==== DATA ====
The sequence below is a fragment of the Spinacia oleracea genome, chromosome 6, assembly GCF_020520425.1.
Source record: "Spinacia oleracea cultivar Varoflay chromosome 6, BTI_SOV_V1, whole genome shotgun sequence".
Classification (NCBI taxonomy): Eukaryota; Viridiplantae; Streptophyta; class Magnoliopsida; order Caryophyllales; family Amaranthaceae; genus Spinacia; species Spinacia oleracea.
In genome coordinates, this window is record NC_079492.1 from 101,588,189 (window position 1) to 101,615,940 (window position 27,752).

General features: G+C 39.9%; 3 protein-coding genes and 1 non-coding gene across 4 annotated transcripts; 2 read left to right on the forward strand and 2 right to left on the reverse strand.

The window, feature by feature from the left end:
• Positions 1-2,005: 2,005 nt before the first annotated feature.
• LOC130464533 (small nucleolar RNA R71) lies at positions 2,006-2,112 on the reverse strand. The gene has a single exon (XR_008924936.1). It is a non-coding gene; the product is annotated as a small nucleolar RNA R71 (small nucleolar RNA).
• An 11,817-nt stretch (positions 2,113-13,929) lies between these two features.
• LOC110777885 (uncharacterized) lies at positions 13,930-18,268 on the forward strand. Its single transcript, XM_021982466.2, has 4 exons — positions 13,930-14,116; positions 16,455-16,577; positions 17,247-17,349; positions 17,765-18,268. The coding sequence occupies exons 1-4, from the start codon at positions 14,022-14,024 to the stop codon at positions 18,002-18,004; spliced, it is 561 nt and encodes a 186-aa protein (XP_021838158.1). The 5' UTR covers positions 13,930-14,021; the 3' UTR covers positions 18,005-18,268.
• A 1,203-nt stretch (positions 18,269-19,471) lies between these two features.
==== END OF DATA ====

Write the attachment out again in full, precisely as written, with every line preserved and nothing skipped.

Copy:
The sequence below is a fragment of the Spinacia oleracea genome, chromosome 6, assembly GCF_020520425.1.
Source record: "Spinacia oleracea cultivar Varoflay chromosome 6, BTI_SOV_V1, whole genome shotgun sequence".
Classification (NCBI taxonomy): Eukaryota; Viridiplantae; Streptophyta; class Magnoliopsida; order Caryophyllales; family Amaranthaceae; genus Spinacia; species Spinacia oleracea.
In genome coordinates, this window is record NC_079492.1 from 101,588,189 (window position 1) to 101,615,940 (window position 27,752).

General features: G+C 39.9%; 3 protein-coding genes and 1 non-coding gene across 4 annotated transcripts; 2 read left to right on the forward strand and 2 right to left on the reverse strand.

The window, feature by feature from the left end:
• Positions 1-2,005: 2,005 nt before the first annotated feature.
• LOC130464533 (small nucleolar RNA R71) lies at positions 2,006-2,112 on the reverse strand. The gene has a single exon (XR_008924936.1). It is a non-coding gene; the product is annotated as a small nucleolar RNA R71 (small nucleolar RNA).
• An 11,817-nt stretch (positions 2,113-13,929) lies between these two features.
• LOC110777885 (uncharacterized) lies at positions 13,930-18,268 on the forward strand. Its single transcript, XM_021982466.2, has 4 exons — positions 13,930-14,116; positions 16,455-16,577; positions 17,247-17,349; positions 17,765-18,268. The coding sequence occupies exons 1-4, from the start codon at positions 14,022-14,024 to the stop codon at positions 18,002-18,004; spliced, it is 561 nt and encodes a 186-aa protein (XP_021838158.1). The 5' UTR covers positions 13,930-14,021; the 3' UTR covers positions 18,005-18,268.
• A 1,203-nt stretch (positions 18,269-19,471) lies between these two features.